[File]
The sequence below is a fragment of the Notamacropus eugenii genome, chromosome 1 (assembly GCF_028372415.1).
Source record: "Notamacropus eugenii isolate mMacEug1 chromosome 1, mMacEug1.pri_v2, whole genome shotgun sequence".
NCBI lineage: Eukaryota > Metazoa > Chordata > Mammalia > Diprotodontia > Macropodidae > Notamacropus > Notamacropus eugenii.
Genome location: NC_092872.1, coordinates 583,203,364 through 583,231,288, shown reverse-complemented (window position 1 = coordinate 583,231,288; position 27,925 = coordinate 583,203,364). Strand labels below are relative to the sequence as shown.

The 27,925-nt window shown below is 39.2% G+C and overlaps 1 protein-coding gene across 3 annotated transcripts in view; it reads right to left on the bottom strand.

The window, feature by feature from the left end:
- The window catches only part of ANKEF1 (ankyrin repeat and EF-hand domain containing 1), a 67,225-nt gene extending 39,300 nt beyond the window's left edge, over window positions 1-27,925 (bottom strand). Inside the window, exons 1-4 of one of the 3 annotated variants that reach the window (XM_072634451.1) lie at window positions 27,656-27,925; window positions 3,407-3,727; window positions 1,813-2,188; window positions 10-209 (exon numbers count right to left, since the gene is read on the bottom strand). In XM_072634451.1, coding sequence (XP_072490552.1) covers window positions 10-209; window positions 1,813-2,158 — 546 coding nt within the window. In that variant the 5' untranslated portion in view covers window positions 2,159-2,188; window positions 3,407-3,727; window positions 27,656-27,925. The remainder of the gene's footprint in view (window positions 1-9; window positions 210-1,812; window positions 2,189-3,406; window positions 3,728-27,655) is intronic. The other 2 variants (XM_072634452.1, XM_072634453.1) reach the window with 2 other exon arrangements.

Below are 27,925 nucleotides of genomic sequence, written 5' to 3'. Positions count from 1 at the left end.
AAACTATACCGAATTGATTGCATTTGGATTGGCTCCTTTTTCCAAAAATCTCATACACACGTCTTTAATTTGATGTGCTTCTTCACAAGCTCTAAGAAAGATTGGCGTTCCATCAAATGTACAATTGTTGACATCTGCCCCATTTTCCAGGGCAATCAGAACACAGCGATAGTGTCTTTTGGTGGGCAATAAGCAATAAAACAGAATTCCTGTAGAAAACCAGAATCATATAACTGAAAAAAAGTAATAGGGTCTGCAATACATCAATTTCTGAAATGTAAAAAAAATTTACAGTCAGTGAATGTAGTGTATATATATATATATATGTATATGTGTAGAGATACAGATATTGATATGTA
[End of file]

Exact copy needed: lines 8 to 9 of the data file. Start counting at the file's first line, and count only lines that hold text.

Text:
Below are 27,925 nucleotides of genomic sequence, written 5' to 3'. Positions count from 1 at the left end.
AAACTATACCGAATTGATTGCATTTGGATTGGCTCCTTTTTCCAAAAATCTCATACACACGTCTTTAATTTGATGTGCTTCTTCACAAGCTCTAAGAAAGATTGGCGTTCCATCAAATGTACAATTGTTGACATCTGCCCCATTTTCCAGGGCAATCAGAACACAGCGATAGTGTCTTTTGGTGGGCAATAAGCAATAAAACAGAATTCCTGTAGAAAACCAGAATCATATAACTGAAAAAAAGTAATAGGGTCTGCAATACATCAATTTCTGAAATGTAAAAAAAATTTACAGTCAGTGAATGTAGTGTATATATATATATATATGTATATGTGTAGAGATACAGATATTGATATGTA